Tell me a little bit more about CHA’s youth employment programs.


CHA offers more than 10 paid summer opportunities for youth aged 13-24, engaging over 2100 participants. We collaborate with various partners to offer a diverse array of programs, ranging from visual storytelling to entrepreneurship and internships in multiple sectors. The programs are executed with youth-serving organizations and funded by HUD and our nonprofit, Springboard to Success. The investment per participant, ranging from $1000 to $2100, is tailored to the specific program model, providing substantial benefits to our community. These partnerships don't just offer employment; they create a safe, nurturing, and educational environment. Over a six-week period, participants earn $600 to $3600, while acquiring crucial experience and durable skills in their areas of interest.


Can you describe the support provided to youth in the employment programs by CHA and its partner organizations?


We understand the invisible barriers to attendance and make sure all youth can engage in programming. For the 13-15 age group, we offer a program that reduces summer learning loss and introduces college pathways, with school bus services for safe travel around Chicago. We also ensure that everyone has access to digital devices and gets nutritious meals, through partners like the Greater Chicago Food Depository. For older teens, we provide transit cards for easy commuting. And if any of our participants face personal challenges, we have counseling and support services ready to help.


What are CHA's goals for the youth employment programs in the coming years?


A key goal for us is to extend our youth employment programs beyond the summer, offering year-round opportunities. This way, we can maintain the skills and relationships the youth develop, while improving their work readiness and keeping them on a pathway to future economic success.



What are the major challenges CHA currently faces in maintaining its programs and achieving its goals?


One opportunity is sustainability and keeping programs going over time. Securing and integrating stable and flexible funding through a variety of sources is key to our work. Cultivating connections with public and private partners who can extend our impact is another opportunity. These factors impact our ability to maintain and expand our programs.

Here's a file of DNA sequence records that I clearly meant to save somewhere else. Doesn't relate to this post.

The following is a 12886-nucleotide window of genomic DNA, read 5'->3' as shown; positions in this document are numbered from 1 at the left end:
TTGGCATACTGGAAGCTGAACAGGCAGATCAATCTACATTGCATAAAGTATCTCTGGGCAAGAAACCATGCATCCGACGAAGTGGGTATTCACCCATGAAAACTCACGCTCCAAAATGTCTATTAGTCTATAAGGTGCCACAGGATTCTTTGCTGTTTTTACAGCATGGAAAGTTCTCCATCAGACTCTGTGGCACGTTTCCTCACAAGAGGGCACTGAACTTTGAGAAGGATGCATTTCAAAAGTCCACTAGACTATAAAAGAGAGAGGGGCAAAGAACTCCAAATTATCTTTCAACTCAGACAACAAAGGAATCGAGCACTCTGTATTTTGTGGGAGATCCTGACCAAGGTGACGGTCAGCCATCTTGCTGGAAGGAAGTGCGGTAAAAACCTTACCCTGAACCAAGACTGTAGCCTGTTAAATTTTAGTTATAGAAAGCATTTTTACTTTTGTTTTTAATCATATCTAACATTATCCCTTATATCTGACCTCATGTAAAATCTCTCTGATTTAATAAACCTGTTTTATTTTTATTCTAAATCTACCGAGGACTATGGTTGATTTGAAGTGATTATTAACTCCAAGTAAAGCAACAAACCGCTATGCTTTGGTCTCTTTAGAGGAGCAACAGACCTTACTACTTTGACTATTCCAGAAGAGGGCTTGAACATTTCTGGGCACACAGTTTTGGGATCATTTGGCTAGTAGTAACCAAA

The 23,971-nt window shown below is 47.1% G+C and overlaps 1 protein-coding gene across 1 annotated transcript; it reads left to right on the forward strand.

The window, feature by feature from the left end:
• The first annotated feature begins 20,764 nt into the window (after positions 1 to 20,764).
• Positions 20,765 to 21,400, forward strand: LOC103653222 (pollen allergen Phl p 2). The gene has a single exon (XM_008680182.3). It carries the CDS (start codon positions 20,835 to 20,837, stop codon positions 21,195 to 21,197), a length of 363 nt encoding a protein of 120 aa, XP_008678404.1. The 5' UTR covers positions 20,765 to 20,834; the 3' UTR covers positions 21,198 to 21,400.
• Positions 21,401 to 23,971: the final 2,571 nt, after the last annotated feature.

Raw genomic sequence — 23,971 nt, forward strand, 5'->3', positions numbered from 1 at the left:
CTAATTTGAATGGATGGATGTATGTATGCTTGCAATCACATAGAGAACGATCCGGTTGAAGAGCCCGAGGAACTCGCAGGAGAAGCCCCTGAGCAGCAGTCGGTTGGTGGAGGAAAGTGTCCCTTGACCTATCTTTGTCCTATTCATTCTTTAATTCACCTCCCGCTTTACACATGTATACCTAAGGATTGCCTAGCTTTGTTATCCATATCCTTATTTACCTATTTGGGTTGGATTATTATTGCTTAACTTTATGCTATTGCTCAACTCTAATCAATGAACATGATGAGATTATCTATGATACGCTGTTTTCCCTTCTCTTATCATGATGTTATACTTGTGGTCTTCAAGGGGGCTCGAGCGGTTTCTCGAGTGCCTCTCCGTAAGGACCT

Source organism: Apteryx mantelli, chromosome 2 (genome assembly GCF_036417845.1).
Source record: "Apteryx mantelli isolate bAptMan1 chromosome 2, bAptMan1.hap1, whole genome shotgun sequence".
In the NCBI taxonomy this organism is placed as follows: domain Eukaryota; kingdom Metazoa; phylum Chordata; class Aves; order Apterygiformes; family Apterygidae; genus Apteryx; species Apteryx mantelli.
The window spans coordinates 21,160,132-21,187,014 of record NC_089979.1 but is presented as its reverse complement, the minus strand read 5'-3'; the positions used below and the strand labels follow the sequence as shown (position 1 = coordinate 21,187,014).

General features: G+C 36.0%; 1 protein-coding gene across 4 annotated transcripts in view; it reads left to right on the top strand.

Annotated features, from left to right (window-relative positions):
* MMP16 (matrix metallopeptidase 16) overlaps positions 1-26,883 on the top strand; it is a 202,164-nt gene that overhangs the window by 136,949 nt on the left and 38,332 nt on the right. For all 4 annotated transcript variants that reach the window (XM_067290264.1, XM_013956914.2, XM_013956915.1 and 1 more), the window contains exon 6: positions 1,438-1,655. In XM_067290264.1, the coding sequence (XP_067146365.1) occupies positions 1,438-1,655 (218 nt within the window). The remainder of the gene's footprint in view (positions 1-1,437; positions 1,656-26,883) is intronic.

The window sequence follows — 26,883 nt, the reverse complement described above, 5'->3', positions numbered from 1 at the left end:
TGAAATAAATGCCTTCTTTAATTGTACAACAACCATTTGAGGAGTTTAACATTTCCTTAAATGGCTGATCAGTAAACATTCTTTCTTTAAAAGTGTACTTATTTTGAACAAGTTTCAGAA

Could you discuss the satisfaction of your employer partners with the program? Do you conduct surveys or have a general sense of their feedback?


We use surveys to assess the skills development and personal transformation of participants. We also collect employer feedback through worksite visits. A key piece of feedback from employers is the need for enhanced financial capability among youth, particularly regarding understanding their paychecks and taxes. To address this, we embed basic financial coaching into our programming, and we're now expanding these efforts through strategic partnerships for more comprehensive and clear instruction. 


Job readiness is another crucial area highlighted by employers, especially for those entering their first job. Effective mentorship and coaching are essential here, helping these young workers adapt and learn. Our employer partners are enthusiastic about their involvement, viewing it as a way to create deeper relationships within the community and fulfill their corporate social responsibility. They bring invaluable expertise and insight into the skills participants need for future success in the workforce.


Could you describe the typical employer partners in your program?


We have a variety of employer partners, with Walgreens being a notable one. They provide numerous worksites for our Summer Youth Employment Program, where young people develop skills in customer service, cash handling, and inventory management. Besides these larger partners, we also collaborate with city agencies and smaller non-profit and community businesses like coffee houses, ice cream shops, and churches, offering diverse work experiences during the summer.


What is the most common challenge that employers bring to you or the youth-serving organizations?